Rutherford B. Hayes Presidential Library & Museums in Fremont (photo by Ohio Images)
Ohio Life

Visit the Rutherford B. Hayes Presidential Library and Museums in Fremont

Webb Hayes’ tribute to his parents at the northwest Ohio estate they called home was the nation’s first presidential library and museum.

Rutherford B. Hayes had an eye toward history even before he became part of it as the 19th president of the United States. During his service in the Civil War, he would often walk battlefields looking for bullets, tree branches embedded with cannon shot and other artifacts to collect and send home.

“In his letters he’d say, ‘This is for my future museum,’” says Christie Weininger, director of the Rutherford B. Hayes Presidential Library and Museums in Fremont. “It was [to be] a museum to the time period. He was witnessing firsthand the horrors of the Civil War, and he wanted to be sure people understood how it was.”

Hayes went on to serve in Congress and as Ohio’s governor before becoming president in 1876. Following his term, the Delaware, Ohio, native and his family returned to Spiegel Grove — the Fremont estate that Hayes’ uncle Sardis Birchard purchased prior to the Civil War.

Hayes and his wife, Lucy, who had a college degree, both prized education. It was a trait they passed on to their children, including their son Webb, who had the idea of creating a first-of-its-kind presidential library and museum at Spiegel Grove to honor his parents. It opened on Memorial Day 1916, and many dignitaries traveled to Ohio for the dedication, with one conspicuous absence. “The plan was for Woodrow Wilson to attend,” Weininger says. “But he had to decline as the country was getting closer to entering World War I.”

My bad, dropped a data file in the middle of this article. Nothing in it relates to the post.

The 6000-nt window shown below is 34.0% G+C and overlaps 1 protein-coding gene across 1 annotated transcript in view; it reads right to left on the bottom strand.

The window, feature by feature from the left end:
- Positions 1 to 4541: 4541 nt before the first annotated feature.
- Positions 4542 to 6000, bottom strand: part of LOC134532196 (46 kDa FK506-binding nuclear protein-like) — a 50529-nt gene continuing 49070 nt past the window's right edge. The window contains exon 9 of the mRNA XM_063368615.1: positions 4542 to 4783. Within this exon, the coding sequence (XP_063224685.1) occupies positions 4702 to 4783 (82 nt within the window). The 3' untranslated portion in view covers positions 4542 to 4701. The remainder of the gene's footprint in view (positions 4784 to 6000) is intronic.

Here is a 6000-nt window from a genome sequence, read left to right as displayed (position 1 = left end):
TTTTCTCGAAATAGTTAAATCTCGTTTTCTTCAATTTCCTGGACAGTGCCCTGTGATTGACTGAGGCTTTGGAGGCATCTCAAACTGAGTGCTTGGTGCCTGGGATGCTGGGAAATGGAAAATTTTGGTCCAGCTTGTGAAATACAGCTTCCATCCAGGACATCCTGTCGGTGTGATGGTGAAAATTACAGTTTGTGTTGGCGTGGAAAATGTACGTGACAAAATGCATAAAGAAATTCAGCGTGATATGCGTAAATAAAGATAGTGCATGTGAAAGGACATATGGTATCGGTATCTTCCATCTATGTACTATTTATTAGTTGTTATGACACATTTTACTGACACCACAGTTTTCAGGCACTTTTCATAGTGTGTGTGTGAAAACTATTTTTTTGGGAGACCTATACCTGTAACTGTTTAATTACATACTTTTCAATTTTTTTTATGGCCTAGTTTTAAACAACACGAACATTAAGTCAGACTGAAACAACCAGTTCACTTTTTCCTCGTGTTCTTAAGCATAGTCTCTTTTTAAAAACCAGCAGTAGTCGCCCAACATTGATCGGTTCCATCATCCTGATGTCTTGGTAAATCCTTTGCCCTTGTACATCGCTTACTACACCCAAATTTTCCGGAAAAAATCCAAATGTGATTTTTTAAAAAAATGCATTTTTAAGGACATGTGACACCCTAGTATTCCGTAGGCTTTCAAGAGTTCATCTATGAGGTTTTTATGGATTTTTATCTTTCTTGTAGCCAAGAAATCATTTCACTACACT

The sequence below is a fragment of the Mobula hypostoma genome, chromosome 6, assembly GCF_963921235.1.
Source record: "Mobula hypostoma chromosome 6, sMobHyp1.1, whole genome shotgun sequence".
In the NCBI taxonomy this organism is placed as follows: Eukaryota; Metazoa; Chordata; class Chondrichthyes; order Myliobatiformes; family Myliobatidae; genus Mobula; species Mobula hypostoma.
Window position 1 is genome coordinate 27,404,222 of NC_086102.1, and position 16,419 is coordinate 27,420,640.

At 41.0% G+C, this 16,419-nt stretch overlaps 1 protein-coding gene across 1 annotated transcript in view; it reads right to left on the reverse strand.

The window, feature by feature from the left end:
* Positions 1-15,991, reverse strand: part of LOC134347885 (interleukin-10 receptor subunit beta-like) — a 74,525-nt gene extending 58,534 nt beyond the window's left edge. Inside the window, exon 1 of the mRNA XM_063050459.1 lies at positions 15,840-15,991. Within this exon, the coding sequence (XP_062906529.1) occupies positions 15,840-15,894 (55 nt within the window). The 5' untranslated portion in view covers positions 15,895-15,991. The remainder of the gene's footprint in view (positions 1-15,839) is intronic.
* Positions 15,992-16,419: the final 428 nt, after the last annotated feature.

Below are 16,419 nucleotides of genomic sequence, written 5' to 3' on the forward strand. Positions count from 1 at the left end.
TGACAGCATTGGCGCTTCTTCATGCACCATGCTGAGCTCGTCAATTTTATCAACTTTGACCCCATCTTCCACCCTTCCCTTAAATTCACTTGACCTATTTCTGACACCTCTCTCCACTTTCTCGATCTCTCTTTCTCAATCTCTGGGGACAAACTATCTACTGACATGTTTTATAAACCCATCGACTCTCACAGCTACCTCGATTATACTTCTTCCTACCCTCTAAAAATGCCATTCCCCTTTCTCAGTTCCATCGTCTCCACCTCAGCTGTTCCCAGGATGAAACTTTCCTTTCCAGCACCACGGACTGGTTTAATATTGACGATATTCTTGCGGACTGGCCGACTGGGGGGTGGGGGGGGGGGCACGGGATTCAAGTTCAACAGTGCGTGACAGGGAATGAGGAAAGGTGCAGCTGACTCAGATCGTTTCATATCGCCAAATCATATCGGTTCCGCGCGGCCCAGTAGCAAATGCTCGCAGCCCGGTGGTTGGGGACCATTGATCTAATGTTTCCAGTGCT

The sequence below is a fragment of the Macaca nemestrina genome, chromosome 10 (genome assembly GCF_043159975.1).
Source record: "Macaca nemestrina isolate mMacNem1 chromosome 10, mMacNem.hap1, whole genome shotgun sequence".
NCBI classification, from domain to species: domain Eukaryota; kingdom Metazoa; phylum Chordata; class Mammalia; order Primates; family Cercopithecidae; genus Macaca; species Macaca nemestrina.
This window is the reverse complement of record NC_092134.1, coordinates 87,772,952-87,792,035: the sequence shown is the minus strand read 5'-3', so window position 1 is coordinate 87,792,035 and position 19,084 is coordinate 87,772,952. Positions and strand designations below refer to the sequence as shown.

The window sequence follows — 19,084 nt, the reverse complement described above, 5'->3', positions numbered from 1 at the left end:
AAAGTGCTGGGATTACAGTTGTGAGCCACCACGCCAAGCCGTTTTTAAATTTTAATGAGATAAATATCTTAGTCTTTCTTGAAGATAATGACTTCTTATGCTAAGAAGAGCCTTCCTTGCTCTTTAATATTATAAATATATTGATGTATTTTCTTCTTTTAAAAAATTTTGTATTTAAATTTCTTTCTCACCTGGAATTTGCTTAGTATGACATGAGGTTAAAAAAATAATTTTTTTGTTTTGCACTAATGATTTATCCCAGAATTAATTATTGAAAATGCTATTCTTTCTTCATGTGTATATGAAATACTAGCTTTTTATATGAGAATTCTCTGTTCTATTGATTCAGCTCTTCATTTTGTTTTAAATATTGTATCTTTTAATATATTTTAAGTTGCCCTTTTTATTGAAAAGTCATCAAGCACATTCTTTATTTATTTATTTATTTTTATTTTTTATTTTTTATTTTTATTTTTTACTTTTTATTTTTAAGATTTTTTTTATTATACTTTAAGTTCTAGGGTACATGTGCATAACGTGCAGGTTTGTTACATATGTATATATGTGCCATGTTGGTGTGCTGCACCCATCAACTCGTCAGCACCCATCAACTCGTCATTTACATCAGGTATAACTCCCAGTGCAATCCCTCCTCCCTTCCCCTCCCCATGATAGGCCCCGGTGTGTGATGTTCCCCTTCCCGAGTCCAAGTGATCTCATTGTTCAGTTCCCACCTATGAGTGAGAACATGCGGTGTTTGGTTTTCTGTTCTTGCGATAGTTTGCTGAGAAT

The site welcomed visitors for decades, but it wasn’t until a renovation was completed in 2012 that the home became a true reflection of the era during which the former president and his family lived there. Rooms that had taken on a different use over the years were returned to their original state. Today, the home is open for tours, as is the on-site library containing more than 1 million manuscripts and nearly 100,000 books, pamphlets and other materials, including Hayes’ own meticulously detailed journals and personal papers.

“His diary is incredible,” Weininger says. “He wrote in it consistently from when he was a teenager until he was 70.”

The presidential museum at Spiegel Grove also underwent a major renovation completed in 2016 that created a more modern museum experience. The permanent ones unveiled there in 1968 turned out to be more permanent than expected.
Previously, the museum tour started with a diorama detailing Hayes’ Civil War service — an unusual place to start the story of his presidency. Visitors are now greeted by an orientation video, then footage of the 1876 Centennial Exposition in Philadelphia. Hayes visited the fair to shake hands, as did his Democratic opponent, Samuel Tilden.

The redesigned galleries at the museum include “Life in the White House,” highlighting the Hayes family’s time in the executive mansion. Another focuses on Hayes’ involvement in founding the Ohio Agricultural and Mechanical College, which became The Ohio State University. Because Hayes was a collector of presidential artifacts, a Presidents Gallery features item from commanders in chief through Barack Obama (the museum continued the collection after Hayes’ death), including a pair of Abraham Lincoln’s slippers.

“[Hayes] understood the value of an artifact,” Weininger says. “It connects you to a time and place like nothing else can.”  

Visit website for hours and admission pricing for the home, museum or both; 1337 Hayes Ave., Fremont 43420, 419/332-2081,

A version of this story ran in our February 2016 issue.